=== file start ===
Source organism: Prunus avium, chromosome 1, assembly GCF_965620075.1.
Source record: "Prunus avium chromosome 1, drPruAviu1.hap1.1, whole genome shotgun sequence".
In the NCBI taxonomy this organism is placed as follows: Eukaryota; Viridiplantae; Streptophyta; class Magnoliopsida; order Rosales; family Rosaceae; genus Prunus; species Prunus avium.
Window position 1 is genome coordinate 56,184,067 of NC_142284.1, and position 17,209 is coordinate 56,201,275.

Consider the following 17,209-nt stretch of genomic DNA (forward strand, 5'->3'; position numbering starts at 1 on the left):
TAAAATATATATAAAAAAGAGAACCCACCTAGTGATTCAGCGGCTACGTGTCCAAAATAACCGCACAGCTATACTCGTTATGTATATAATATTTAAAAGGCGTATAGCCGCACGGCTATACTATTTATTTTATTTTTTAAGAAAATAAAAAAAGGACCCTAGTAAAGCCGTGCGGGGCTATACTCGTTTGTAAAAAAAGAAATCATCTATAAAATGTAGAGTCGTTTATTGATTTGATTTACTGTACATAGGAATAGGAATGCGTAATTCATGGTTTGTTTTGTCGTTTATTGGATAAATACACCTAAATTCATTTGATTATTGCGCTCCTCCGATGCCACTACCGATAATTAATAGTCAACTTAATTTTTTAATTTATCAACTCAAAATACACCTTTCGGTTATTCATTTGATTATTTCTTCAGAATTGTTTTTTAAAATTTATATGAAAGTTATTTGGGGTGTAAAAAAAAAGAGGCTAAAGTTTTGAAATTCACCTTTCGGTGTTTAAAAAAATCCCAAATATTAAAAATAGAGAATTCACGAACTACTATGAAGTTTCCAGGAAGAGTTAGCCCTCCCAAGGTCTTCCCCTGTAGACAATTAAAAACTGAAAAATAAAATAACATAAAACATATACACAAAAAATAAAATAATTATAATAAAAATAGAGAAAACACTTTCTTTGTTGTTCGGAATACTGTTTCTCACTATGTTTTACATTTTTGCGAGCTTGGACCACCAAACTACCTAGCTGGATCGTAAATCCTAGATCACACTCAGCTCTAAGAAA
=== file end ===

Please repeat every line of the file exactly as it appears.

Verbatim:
Source organism: Prunus avium, chromosome 1, assembly GCF_965620075.1.
Source record: "Prunus avium chromosome 1, drPruAviu1.hap1.1, whole genome shotgun sequence".
In the NCBI taxonomy this organism is placed as follows: Eukaryota; Viridiplantae; Streptophyta; class Magnoliopsida; order Rosales; family Rosaceae; genus Prunus; species Prunus avium.
Window position 1 is genome coordinate 56,184,067 of NC_142284.1, and position 17,209 is coordinate 56,201,275.

Consider the following 17,209-nt stretch of genomic DNA (forward strand, 5'->3'; position numbering starts at 1 on the left):
TAAAATATATATAAAAAAGAGAACCCACCTAGTGATTCAGCGGCTACGTGTCCAAAATAACCGCACAGCTATACTCGTTATGTATATAATATTTAAAAGGCGTATAGCCGCACGGCTATACTATTTATTTTATTTTTTAAGAAAATAAAAAAAGGACCCTAGTAAAGCCGTGCGGGGCTATACTCGTTTGTAAAAAAAGAAATCATCTATAAAATGTAGAGTCGTTTATTGATTTGATTTACTGTACATAGGAATAGGAATGCGTAATTCATGGTTTGTTTTGTCGTTTATTGGATAAATACACCTAAATTCATTTGATTATTGCGCTCCTCCGATGCCACTACCGATAATTAATAGTCAACTTAATTTTTTAATTTATCAACTCAAAATACACCTTTCGGTTATTCATTTGATTATTTCTTCAGAATTGTTTTTTAAAATTTATATGAAAGTTATTTGGGGTGTAAAAAAAAAGAGGCTAAAGTTTTGAAATTCACCTTTCGGTGTTTAAAAAAATCCCAAATATTAAAAATAGAGAATTCACGAACTACTATGAAGTTTCCAGGAAGAGTTAGCCCTCCCAAGGTCTTCCCCTGTAGACAATTAAAAACTGAAAAATAAAATAACATAAAACATATACACAAAAAATAAAATAATTATAATAAAAATAGAGAAAACACTTTCTTTGTTGTTCGGAATACTGTTTCTCACTATGTTTTACATTTTTGCGAGCTTGGACCACCAAACTACCTAGCTGGATCGTAAATCCTAGATCACACTCAGCTCTAAGAAA